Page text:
Balakirev’s first publication, some songs, was issued in 1858 and he continued composing for voice and piano intermittently. In the late 1850s and early 1860s he formed a circle of musicians which lasted through that decade. It was made up of young men with a talent for music but little theoretical knowledge (Rimsky-Korsakov joined in 1861), and accomplished performers with the same shortcoming (Borodin, from 1862, and Musorgsky, from 1858). Balakirev taught by examining scores by composers he admired such as Beethoven and Schumann, encouraging his pupils to tackle projects on a scale for which they were unprepared (for instance, Rimsky-Korsakov’s First Symphony, its first version written between 1861 and 1865). He would subject their compositions to bar-by-bar scrutiny, fitting them to his own thinking. Also associated with Balakirev’s group was the older critic and composer César Cui (whose musical personality had been formed by the nationalist Polish composer Moniuszko). In this company, Balakirev came closest to being a professional musician, with the others earning their main living from other activities. The older Dargomyzhsky and the critic Vladimir Stasov shared many of the group’s ideals: they championed ‘modern’ music (by Schumann, Berlioz and Liszt), and cultivated Russian themes (in every sense of the term). This group formed the nucleus of ‘The Five’, a concept derived from a wider collection of composers referred to by Stasov in 1867 as ‘the mighty handful’. The name ‘The Five’ might suggest artists in a close-knit friendship sharing thoughts and artistic ideals. But that impression is as false for the Balakirev circle as for the French ‘Les Six’ 50 years later: they were young musicians who had a little in common, each of whom soon went his own way.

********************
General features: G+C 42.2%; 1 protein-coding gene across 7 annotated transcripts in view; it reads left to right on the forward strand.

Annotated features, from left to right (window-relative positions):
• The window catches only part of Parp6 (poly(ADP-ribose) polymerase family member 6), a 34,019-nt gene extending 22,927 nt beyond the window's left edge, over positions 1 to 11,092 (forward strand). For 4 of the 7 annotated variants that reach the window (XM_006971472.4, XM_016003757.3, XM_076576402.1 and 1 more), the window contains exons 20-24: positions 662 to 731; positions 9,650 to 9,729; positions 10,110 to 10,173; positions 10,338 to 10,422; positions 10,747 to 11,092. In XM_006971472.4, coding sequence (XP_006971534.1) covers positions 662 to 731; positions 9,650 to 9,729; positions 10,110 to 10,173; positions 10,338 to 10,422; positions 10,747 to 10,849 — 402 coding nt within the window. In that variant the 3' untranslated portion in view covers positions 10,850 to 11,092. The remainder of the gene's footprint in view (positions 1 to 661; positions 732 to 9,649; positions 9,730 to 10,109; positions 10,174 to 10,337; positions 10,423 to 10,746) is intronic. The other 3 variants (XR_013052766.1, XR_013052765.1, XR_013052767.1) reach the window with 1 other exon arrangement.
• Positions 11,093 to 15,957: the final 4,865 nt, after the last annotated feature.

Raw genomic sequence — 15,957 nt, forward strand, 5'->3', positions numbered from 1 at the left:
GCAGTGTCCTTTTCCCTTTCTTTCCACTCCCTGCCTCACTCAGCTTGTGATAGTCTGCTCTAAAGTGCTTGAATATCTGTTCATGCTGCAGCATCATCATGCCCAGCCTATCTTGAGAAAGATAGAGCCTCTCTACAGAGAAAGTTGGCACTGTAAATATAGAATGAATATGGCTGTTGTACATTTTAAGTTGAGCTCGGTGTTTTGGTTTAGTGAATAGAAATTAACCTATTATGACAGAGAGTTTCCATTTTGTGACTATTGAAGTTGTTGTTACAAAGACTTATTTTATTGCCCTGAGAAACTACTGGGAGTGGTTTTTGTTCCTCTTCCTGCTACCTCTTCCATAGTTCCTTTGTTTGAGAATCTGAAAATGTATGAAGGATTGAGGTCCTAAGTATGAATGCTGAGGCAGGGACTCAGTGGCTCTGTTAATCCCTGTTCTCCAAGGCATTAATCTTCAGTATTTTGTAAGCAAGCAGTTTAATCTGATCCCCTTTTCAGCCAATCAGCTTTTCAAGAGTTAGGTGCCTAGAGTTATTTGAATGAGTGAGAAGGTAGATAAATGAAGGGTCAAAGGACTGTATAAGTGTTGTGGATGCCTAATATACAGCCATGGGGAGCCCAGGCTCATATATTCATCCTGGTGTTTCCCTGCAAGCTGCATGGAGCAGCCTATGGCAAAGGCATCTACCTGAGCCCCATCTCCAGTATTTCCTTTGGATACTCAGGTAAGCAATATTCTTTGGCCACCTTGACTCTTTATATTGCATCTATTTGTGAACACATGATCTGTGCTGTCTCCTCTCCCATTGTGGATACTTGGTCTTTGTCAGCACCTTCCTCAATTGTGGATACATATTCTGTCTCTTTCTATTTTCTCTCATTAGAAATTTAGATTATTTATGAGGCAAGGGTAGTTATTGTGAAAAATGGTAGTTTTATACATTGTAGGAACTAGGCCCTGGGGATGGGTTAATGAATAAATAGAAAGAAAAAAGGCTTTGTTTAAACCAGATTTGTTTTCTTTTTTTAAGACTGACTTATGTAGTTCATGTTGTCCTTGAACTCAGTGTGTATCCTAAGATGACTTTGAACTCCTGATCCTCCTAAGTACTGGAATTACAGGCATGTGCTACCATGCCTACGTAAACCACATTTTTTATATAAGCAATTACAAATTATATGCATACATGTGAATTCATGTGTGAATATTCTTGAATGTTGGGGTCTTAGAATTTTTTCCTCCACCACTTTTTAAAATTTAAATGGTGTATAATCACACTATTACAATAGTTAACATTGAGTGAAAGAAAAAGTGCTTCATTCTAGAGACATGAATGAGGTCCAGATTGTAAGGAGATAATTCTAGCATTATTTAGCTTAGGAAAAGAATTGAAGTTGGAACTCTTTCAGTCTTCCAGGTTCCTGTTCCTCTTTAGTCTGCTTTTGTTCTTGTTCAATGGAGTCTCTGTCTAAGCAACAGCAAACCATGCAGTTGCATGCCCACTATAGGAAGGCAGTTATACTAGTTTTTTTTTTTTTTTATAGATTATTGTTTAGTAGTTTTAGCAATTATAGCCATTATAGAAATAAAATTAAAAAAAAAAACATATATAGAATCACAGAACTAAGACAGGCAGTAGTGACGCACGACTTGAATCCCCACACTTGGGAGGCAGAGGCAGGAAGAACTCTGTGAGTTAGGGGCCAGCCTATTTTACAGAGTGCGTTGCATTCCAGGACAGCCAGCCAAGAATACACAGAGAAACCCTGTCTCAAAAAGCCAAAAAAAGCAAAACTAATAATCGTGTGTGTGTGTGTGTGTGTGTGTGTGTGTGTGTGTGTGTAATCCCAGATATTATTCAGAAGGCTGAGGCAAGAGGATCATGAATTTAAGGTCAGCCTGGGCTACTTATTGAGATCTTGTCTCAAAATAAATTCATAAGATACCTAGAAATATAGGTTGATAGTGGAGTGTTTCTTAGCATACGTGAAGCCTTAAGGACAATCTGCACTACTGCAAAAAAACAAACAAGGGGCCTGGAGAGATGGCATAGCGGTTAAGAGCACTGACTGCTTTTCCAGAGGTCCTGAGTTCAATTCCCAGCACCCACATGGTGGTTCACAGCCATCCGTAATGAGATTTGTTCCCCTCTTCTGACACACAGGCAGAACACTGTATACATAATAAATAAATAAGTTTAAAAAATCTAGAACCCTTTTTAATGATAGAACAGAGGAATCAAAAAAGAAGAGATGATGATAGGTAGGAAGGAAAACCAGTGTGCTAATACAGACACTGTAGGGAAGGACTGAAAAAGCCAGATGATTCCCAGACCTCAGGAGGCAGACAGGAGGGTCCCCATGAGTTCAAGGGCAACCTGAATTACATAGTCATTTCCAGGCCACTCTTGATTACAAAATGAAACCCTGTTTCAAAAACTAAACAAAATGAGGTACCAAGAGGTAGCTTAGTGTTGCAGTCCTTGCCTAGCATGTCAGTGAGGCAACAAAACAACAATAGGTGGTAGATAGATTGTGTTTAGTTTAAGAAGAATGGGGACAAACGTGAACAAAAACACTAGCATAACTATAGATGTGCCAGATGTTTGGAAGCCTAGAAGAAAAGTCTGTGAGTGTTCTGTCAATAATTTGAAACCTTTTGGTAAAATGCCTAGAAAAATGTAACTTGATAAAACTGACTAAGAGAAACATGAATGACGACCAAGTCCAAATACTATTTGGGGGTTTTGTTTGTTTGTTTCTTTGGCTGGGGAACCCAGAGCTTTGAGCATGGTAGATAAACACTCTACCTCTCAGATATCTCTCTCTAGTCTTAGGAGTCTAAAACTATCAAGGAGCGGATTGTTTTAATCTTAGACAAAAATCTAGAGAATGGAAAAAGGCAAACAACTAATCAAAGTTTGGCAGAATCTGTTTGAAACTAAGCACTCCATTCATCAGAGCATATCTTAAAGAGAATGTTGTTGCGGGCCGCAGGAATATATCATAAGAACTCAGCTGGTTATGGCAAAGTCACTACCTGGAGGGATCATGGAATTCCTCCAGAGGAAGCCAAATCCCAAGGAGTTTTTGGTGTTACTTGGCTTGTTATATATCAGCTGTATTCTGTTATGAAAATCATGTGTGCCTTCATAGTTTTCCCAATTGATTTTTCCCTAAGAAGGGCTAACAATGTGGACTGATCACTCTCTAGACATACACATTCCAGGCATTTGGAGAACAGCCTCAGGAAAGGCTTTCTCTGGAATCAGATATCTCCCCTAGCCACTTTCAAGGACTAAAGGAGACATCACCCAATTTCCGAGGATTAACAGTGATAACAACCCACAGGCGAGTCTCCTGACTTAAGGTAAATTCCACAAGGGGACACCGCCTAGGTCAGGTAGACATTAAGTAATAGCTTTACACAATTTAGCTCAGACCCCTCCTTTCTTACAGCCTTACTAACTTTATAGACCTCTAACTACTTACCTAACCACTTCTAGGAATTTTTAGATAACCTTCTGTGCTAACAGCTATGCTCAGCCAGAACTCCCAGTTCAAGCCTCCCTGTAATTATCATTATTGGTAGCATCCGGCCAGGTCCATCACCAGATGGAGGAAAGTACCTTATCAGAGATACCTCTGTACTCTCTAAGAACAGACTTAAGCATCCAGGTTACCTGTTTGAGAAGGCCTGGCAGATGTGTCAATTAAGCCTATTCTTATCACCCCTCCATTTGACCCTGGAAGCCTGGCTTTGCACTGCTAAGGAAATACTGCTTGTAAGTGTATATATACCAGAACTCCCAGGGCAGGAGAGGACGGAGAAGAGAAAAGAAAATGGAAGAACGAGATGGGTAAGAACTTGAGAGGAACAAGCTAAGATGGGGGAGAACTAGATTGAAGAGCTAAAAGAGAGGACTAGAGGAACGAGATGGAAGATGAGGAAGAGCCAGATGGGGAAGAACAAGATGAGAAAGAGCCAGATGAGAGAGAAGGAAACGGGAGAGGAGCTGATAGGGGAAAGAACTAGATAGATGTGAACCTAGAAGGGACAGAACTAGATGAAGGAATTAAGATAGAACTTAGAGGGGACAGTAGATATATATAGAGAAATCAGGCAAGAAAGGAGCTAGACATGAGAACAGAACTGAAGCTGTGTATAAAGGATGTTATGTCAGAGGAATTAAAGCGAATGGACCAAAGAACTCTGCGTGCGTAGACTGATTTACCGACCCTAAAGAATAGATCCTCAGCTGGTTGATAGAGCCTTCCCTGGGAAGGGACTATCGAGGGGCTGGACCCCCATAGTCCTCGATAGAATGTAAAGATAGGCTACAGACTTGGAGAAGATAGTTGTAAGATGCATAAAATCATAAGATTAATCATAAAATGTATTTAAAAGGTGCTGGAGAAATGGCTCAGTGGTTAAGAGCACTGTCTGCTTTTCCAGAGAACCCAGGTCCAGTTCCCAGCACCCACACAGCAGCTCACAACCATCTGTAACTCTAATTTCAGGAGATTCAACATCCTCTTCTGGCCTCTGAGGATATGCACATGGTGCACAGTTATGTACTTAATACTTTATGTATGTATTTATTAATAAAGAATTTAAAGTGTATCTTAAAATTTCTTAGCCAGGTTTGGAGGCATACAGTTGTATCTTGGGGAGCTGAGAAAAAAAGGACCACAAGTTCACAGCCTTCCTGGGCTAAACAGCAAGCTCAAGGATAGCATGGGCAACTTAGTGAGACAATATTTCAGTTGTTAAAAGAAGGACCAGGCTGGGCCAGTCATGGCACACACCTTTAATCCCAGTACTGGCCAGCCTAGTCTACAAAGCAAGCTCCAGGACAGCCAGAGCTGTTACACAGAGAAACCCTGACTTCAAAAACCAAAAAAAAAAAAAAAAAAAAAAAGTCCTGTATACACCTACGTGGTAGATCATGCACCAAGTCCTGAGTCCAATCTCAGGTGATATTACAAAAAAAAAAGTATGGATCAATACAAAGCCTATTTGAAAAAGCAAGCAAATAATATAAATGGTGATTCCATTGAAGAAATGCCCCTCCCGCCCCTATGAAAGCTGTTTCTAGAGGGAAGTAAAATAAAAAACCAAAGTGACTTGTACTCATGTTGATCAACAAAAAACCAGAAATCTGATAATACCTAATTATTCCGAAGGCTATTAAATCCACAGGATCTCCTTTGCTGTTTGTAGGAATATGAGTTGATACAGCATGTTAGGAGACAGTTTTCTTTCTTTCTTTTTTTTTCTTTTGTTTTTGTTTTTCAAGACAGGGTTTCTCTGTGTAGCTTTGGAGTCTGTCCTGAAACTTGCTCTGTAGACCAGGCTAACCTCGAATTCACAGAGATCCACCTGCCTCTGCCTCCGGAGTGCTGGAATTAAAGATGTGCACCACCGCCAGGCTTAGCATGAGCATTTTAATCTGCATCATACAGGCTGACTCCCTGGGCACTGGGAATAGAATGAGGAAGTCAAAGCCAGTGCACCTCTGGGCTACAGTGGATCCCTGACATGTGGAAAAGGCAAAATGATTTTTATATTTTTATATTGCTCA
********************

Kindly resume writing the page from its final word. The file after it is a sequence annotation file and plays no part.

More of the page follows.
For a brief period in the late 1860s and early 1870s Tchaikovsky, even as a graduate of the St Petersburg Conservatoire, partially submitted to Balakirev’s guidance. Having been educated musically to look westwards and backwards, Tchaikovsky was enriched as a composer by Balakirev’s sympathetic attitude towards Russian musical ingredients, his ideas about how to accommodate them in artistically satisfying structures, and his openness to contemporary composition. The rapturous reception the Balakirev circle gave the finale of Tchaikovsky’s Second Symphony, with its compelling exploitation of a Ukrainian folksong, testify to their recognition of a kindred spirit.
The 1860s were the high point of Balakirev’s career. He worked with the disciples mentioned earlier, and made arrangements of Russian folksongs. He was committed to the Free School of Music, opened in 1862 as a more Russian and democratic alternative to the Conservatoire which was regarded as expensive and elitist. The School emphasised choral singing, the speciality of its director Gavriil Lomakin. Balakirev replaced Lomakin in 1868, holding the post until 1874. For two seasons Balakirev also conducted the orchestral concerts the Russian Music Society gave in St Petersburg (1867-69), but this appointment ended when the Society’s patroness found Balakirev’s programmes too uncompromisingly modern and Russian. While the attitudes of Anton Rubinstein, the director of the St Petersburg Conservatoire, were conservative and hostile to Balakirev and his ideas, his younger brother Nicholas, director of the Conservatoire in Moscow, was more open-minded and provided a platform for some works by the radical composers from the capital (he is the dedicatee of Balakirev’s oriental fantasy Islamey).
In the early 1870s Balakirev experienced a breakdown and withdrew from music for about a decade. He took employment with a railway company in 1872 and became absorbed in Orthodox Christianity and extreme political views. He picked up the threads of his musical career in the 1880s, but without it regaining earlier momentum. He resumed the directorship of the Free School in 1881 and he was appointed musical director of the Imperial Court Kapella (or Chapel Choir), a post he held from 1883 to 1894. There he made some settings and arrangements of music for the Russian church.
Even if Balakirev did not fulfill the expectations of his early years, his legacy of compositions does not deserve neglect. Besides their interest as the background to better-known pieces by his celebrated disciples, many of them are things of beauty and value in their own right.